1. NSA whistleblower Edward Snowden is featured on the cover of the September issue of Wired magazine.
For the feature, he was photographed clutching the stars and stripes by Platon, and interviewed by journalist James Bamford. Both travelled in secret to Moscow for it.
2. Wired has also released a behind-the-scenes video.
3. In the piece, Snowden said he still clings to the hope of one day returning to the U.S.
“I told the government I’d volunteer for prison, as long as it served the right purpose,” he said.
“I care more about the country than what happens to me. But we can’t allow the law to become a political weapon or agree to scare people away from standing up for their rights, no matter how good the deal. I’m not going to be part of that.”
4. Snowden also revealed another secret NSA project, MonsterMind, which is designed to protect the U.S. from cyberattacks.
He claimed that MonsterMind would not only have the capability to detect incoming cyber attacks, but also the ability to counterattack with no human intervention.
A major problem with the program, he said, was that many of the attacks would be routed through computers in innocent third-party countries.
“These attacks can be spoofed,” he said. “You could have someone sitting in China, for example, making it appear that one of these attacks is originating in Russia. And then we end up shooting back at a Russian hospital. What happens next?”
6. Snowden also said that he purposefully left a digital trail of breadcrumbs to lead his NSA bosses to the files he accessed, but they were unable to find the clues.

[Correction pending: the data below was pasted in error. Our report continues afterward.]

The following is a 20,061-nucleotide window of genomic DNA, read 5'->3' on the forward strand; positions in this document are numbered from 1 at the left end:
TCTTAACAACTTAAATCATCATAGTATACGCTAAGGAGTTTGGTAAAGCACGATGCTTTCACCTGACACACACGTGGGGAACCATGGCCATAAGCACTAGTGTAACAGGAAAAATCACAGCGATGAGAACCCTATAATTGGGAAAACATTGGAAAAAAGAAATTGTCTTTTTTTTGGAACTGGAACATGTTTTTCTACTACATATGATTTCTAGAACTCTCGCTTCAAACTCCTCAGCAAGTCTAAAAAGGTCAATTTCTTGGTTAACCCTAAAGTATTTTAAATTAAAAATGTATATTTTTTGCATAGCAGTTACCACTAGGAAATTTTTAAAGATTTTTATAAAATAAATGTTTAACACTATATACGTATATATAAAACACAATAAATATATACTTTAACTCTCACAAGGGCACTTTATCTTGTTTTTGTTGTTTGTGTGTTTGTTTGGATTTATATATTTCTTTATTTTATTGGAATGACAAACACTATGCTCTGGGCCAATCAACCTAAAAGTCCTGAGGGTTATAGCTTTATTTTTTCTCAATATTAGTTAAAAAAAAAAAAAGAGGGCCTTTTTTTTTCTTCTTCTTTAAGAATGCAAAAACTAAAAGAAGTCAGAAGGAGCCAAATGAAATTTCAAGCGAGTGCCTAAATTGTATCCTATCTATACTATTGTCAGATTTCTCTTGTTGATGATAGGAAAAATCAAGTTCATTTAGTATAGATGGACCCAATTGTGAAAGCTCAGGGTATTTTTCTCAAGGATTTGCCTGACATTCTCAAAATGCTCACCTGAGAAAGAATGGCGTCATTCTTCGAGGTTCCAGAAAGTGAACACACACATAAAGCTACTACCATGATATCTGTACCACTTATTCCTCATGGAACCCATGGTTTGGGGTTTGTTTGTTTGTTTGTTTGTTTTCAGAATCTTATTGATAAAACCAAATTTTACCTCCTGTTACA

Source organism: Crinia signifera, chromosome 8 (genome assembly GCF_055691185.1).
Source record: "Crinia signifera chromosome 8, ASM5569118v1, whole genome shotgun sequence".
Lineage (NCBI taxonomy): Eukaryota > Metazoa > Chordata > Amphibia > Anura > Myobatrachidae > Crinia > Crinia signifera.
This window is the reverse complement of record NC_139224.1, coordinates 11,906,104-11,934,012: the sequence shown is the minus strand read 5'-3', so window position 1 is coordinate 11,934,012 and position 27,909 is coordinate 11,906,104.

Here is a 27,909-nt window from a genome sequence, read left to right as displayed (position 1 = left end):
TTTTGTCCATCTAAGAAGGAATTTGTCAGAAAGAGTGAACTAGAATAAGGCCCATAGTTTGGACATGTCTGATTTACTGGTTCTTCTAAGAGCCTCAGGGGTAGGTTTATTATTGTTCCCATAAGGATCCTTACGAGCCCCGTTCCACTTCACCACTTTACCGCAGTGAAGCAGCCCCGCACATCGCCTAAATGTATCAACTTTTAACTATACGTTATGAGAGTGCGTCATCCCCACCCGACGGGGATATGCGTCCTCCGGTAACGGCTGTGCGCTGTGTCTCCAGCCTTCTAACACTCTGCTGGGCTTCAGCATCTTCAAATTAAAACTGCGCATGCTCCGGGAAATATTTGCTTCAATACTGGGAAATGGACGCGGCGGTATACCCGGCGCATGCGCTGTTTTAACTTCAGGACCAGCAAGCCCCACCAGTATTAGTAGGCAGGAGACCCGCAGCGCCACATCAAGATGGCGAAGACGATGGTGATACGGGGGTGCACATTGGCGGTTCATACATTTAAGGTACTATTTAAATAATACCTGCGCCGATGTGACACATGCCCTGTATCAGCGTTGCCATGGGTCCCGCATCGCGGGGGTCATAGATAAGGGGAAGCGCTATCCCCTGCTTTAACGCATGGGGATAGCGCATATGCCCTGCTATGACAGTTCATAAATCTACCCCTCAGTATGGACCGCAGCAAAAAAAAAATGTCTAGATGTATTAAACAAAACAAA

The hints were designed to make it clear that he was a whistleblower, not a foreign spy, and he assumed that the agency’s attempts to reverse-engineer his leak would be successful.
“I figured they would have a hard time,” he said. “I didn’t figure they would be completely incapable.”
7. He also claimed that an internet outage in Syria in 2012 was the result of deliberate actions taken by the NSA.
Snowden said that in early 2012, a subdivision of the NSA had attempted to remotely install an exploit in a core router for one of Syria’s major internet service providers, which would have given the NSA access to email and other internet traffic for large parts of the war-torn nation.
However, the router ended up being bricked instead, he claimed, rendering it totally inoperable and causing Syria to suddenly lose all internet access.
The public had no idea of any U.S. government involvement.